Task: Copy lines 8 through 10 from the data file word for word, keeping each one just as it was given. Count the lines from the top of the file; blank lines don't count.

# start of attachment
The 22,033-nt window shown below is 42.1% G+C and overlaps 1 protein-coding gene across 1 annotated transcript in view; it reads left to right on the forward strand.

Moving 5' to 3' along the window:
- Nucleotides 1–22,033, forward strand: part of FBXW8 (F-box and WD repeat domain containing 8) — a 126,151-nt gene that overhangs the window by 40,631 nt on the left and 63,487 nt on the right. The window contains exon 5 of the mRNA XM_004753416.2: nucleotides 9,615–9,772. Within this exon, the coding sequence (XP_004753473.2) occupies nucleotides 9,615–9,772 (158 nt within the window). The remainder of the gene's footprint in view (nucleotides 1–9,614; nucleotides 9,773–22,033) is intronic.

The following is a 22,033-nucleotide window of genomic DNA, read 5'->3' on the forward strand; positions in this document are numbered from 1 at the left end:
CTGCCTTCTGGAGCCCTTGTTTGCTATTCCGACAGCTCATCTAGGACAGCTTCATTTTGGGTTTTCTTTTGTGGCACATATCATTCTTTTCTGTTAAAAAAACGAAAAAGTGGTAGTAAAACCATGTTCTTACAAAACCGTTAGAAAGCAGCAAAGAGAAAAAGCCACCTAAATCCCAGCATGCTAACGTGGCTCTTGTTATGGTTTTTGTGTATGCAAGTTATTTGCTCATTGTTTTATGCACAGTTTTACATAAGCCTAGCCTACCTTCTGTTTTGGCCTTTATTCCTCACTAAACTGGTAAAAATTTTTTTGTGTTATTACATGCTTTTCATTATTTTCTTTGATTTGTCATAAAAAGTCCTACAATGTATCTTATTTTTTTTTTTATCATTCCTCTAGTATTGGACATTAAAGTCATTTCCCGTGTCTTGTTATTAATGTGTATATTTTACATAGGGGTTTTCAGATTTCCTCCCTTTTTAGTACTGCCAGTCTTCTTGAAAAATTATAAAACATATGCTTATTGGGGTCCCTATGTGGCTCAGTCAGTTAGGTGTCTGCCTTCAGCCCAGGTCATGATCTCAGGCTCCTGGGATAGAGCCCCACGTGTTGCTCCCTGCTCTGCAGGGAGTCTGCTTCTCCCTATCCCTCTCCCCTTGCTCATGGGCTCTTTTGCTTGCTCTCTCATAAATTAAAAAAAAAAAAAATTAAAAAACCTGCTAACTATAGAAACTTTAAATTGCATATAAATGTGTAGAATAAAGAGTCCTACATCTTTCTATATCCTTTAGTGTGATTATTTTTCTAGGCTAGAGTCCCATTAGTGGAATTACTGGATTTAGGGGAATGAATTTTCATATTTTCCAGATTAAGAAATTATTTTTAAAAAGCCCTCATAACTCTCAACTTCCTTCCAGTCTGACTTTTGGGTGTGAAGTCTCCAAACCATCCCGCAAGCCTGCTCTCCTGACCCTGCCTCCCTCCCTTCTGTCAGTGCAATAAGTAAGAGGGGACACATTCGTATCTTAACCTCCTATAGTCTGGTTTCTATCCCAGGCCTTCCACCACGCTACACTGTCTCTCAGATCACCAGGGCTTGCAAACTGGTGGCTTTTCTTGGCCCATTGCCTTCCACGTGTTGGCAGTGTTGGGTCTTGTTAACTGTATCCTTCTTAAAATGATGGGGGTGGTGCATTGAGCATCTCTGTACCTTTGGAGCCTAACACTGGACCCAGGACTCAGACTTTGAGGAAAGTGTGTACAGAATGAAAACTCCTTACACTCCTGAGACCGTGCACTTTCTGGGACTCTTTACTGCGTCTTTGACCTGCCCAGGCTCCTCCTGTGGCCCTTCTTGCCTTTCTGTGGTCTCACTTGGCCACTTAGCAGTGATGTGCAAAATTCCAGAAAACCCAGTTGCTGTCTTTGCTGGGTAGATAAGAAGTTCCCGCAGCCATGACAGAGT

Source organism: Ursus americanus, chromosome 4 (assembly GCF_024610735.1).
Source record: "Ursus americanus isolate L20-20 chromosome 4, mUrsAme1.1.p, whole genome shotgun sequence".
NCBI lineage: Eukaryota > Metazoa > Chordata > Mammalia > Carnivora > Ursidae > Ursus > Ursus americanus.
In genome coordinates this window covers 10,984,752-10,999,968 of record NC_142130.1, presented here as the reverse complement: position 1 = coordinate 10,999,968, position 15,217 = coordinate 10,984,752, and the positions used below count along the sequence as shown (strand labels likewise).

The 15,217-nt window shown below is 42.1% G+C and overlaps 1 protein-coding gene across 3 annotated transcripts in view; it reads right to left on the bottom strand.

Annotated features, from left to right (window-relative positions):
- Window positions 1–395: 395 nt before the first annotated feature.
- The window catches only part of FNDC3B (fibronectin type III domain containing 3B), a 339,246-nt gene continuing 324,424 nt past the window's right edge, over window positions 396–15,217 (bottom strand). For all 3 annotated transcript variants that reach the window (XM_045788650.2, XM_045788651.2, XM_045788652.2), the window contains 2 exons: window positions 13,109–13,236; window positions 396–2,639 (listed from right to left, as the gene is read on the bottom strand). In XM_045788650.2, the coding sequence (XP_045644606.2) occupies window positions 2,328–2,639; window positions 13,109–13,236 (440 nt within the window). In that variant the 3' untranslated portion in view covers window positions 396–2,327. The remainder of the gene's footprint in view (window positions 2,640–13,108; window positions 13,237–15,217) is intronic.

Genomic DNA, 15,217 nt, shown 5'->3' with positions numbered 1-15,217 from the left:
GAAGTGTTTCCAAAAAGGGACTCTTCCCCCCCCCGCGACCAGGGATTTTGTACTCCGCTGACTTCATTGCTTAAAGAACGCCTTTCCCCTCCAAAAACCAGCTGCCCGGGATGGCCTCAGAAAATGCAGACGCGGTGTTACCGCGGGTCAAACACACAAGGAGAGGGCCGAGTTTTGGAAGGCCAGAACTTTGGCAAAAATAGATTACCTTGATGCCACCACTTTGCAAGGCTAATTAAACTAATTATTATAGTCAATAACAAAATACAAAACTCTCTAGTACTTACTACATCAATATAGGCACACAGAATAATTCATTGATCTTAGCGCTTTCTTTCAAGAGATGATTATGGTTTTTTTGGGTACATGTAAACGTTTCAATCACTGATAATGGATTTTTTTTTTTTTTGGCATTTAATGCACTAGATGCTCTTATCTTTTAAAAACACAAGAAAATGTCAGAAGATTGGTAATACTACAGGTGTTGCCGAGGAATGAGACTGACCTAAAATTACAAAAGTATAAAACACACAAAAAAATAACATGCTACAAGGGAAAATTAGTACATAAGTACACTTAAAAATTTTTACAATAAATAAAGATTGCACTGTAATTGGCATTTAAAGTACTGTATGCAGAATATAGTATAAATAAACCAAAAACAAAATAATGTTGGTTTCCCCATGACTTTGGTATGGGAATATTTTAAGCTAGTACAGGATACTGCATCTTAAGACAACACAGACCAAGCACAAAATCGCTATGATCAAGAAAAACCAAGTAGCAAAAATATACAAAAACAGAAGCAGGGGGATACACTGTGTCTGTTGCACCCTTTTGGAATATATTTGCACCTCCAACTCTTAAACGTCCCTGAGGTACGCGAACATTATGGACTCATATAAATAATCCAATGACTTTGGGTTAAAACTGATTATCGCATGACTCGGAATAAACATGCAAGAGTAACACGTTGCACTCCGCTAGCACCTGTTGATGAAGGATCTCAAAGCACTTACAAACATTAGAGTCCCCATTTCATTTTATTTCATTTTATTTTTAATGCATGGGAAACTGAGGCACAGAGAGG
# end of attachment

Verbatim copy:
NCBI lineage: Eukaryota > Metazoa > Chordata > Mammalia > Carnivora > Ursidae > Ursus > Ursus americanus.
In genome coordinates this window covers 10,984,752-10,999,968 of record NC_142130.1, presented here as the reverse complement: position 1 = coordinate 10,999,968, position 15,217 = coordinate 10,984,752, and the positions used below count along the sequence as shown (strand labels likewise).

The 15,217-nt window shown below is 42.1% G+C and overlaps 1 protein-coding gene across 3 annotated transcripts in view; it reads right to left on the bottom strand.